The stem cell-derived cells market is categorized based on product type and end user. Based on product type, the stem cell-derived cells are classified into two major types stem cell-derived cell kits and accessories. Among these stem cell-derived cell kits, stem cell-derived hepatocytes kits are the most preferred stem cell-derived cells product type. On the basis of product type, stem cell-derived cardiomyocytes kits segment is projected to expand its growth at a significant CAGR over the forecast years on the account of more demand from the end use segments. However, the stem cell-derived definitive endoderm cell kits segment is projected to remain the second most lucrative revenue share segment in stem cell-derived cells market. Biotechnology and pharmaceutical companies followed by research and academic institutions is expected to register substantial revenue growth rate during the forecast period.

North America and Europe cumulatively are projected to remain most lucrative regions and register significant market revenue share in global stem cell-derived cells market due to the increased patient pool in the regions with increasing adoption for stem cell based therapies. The launch of new stem cell-derived cells kits and accessories on FDA approval for the U.S. market allows North America to capture significant revenue share in stem cell-derived cells market. Asian countries due to strong funding in research and development are entirely focused on production of stem cell-derived cells thereby aiding South Asian and East Asian countries to grow at a robust CAGR over the forecast period.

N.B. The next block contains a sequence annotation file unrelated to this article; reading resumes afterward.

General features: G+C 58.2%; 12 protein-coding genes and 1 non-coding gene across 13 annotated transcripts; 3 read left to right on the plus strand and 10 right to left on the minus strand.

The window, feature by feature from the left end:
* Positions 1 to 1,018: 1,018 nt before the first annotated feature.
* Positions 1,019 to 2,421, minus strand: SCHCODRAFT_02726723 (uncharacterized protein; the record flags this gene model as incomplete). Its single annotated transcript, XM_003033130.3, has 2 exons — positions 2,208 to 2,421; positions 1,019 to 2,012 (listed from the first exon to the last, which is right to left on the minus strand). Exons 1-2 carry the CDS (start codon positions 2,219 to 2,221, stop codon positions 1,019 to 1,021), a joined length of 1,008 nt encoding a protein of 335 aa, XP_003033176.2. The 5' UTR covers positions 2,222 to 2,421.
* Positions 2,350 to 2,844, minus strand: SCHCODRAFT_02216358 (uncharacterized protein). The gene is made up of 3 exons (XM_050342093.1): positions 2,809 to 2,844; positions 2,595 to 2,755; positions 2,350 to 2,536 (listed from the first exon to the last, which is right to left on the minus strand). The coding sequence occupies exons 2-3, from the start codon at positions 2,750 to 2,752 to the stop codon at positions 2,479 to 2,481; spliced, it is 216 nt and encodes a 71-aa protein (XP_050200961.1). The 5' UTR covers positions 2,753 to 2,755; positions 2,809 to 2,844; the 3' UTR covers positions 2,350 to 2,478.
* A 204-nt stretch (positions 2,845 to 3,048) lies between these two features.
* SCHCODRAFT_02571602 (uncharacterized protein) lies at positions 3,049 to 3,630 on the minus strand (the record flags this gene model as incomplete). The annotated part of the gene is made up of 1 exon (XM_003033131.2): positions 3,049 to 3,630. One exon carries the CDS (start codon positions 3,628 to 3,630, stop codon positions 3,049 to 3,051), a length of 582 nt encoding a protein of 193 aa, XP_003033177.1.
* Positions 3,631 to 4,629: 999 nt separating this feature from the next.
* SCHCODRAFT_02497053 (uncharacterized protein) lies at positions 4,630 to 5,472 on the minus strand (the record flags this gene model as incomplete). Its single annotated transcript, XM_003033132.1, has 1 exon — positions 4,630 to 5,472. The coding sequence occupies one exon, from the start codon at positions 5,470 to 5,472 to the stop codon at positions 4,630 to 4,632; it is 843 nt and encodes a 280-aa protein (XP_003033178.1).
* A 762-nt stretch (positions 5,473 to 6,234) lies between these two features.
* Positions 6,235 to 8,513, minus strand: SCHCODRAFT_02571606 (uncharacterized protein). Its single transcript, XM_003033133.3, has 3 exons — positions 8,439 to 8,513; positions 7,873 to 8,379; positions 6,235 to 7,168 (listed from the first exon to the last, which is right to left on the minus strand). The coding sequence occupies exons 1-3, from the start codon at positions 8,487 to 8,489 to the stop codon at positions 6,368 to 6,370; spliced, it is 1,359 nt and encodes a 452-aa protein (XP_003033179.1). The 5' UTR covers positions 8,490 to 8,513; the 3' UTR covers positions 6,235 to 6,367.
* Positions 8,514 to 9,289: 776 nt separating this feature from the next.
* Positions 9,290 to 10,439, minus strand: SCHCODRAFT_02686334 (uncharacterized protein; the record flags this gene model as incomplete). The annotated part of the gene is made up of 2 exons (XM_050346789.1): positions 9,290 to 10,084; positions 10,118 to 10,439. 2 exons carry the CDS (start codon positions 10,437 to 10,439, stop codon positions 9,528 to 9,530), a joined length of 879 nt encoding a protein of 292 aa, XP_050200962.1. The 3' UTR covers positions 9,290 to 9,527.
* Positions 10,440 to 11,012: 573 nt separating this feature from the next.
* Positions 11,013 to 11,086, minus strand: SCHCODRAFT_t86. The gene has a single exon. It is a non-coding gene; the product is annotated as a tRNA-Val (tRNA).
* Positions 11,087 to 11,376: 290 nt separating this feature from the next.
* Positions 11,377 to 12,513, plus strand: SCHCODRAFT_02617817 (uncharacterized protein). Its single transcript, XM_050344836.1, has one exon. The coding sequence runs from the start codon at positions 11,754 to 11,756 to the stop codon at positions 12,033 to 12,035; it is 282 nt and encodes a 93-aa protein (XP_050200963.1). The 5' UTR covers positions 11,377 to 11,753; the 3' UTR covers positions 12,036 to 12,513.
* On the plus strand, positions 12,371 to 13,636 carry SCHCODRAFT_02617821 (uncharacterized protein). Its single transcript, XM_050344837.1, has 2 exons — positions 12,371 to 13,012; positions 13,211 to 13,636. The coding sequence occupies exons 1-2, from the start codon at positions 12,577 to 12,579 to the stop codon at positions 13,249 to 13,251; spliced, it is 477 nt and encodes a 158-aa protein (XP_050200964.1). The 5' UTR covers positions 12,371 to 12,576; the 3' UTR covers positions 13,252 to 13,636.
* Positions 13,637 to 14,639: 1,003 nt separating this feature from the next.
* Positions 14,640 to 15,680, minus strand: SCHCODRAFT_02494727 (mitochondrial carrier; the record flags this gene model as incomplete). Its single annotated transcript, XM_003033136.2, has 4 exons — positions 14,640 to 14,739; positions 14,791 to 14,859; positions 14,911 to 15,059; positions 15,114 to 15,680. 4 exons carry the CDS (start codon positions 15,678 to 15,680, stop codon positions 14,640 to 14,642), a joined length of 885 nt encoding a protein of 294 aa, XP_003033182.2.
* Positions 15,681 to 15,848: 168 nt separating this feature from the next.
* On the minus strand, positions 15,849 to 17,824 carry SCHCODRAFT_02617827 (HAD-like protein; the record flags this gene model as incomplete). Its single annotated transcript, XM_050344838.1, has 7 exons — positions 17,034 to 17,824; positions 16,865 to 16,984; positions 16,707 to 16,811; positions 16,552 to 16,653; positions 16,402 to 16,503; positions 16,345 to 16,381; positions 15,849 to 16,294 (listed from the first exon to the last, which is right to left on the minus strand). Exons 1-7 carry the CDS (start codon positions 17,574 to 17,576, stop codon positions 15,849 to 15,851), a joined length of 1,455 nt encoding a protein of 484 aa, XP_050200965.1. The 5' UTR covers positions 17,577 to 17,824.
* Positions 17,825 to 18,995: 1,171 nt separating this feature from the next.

Some of the major key manufacturers involved in global stem cell-derived cells market are Takara Bio Inc., Viacyte, Inc. and others.

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Keio University gets OK for iPS-based heart cell transplant plan – The Japan Times

A health ministry panel on Thursday approved a Keio University clinical research project to transplant heart muscle cells made from induced pluripotent stem (iPS) cells into heart disease patients.

The research will be carried out by a team led by Prof. Keiichi Fukuda for three people between 20 and 74 suffering from dilated cardiomyopathy, which lowers the hearts power to pump blood. The first transplant will be conducted by the end of this year at the earliest.

The team will use iPS cells made by Kyoto University from the blood of a person who has a special immunological type with less risk of rejection.

The team will transform the iPS cells into heart muscle cells and inject about 50 million of them into the heart using a special syringe. Immunosuppressive drugs will be used for about half a year, and the team will spend a year checking to see whether the treatment leads to the development of tumors and irregular heartbeat or whether it restores heart function.

In January, Osaka University conducted the worlds first transplant of heart muscle cells made from iPS cells. The heart muscle cells were made into sheets and pasted on the surface of the patients heart so that a substance they emit can help regenerate the heart muscles. The cells themselves, however, disappear quickly.

Meanwhile, Keio University has confirmed in an experiment on monkeys that cells colonize after a transplant and heart function improves.

The university expects that transplanted cells will colonize over a long period also in the upcoming clinical research project.

According to the team, there are about 25,000 dilated cardiomyopathy patients in Japan.

A startup led by Fukuda is planning a clinical trial aimed at commercializing the iPS-derived cells, hoping they will also be used for the treatment of other cardiac diseases.